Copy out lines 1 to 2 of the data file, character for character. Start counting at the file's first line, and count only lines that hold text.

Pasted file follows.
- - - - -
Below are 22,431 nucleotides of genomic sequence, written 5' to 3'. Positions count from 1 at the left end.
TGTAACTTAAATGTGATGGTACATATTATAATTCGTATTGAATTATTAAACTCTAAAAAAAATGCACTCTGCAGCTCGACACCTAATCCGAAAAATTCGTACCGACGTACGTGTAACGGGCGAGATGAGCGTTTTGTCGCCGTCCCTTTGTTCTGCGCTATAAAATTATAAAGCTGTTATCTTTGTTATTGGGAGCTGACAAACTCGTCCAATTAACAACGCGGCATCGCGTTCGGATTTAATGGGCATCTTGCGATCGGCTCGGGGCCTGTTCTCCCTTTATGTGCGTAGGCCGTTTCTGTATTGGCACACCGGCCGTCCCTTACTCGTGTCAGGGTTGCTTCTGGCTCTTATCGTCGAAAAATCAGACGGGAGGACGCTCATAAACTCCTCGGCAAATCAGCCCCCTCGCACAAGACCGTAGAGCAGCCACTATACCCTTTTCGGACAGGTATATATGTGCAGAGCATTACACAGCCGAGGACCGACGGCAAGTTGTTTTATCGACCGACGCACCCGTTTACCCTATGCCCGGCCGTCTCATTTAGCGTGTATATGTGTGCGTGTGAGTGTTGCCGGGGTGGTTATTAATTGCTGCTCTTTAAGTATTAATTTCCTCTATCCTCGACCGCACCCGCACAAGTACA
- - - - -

Below are 22,431 nucleotides of genomic sequence, written 5' to 3'. Positions count from 1 at the left end.
TGTAACTTAAATGTGATGGTACATATTATAATTCGTATTGAATTATTAAACTCTAAAAAAAATGCACTCTGCAGCTCGACACCTAATCCGAAAAATTCGTACCGACGTACGTGTAACGGGCGAGATGAGCGTTTTGTCGCCGTCCCTTTGTTCTGCGCTATAAAATTATAAAGCTGTTATCTTTGTTATTGGGAGCTGACAAACTCGTCCAATTAACAACGCGGCATCGCGTTCGGATTTAATGGGCATCTTGCGATCGGCTCGGGGCCTGTTCTCCCTTTATGTGCGTAGGCCGTTTCTGTATTGGCACACCGGCCGTCCCTTACTCGTGTCAGGGTTGCTTCTGGCTCTTATCGTCGAAAAATCAGACGGGAGGACGCTCATAAACTCCTCGGCAAATCAGCCCCCTCGCACAAGACCGTAGAGCAGCCACTATACCCTTTTCGGACAGGTATATATGTGCAGAGCATTACACAGCCGAGGACCGACGGCAAGTTGTTTTATCGACCGACGCACCCGTTTACCCTATGCCCGGCCGTCTCATTTAGCGTGTATATGTGTGCGTGTGAGTGTTGCCGGGGTGGTTATTAATTGCTGCTCTTTAAGTATTAATTTCCTCTATCCTCGACCGCACCCGCACAAGTACA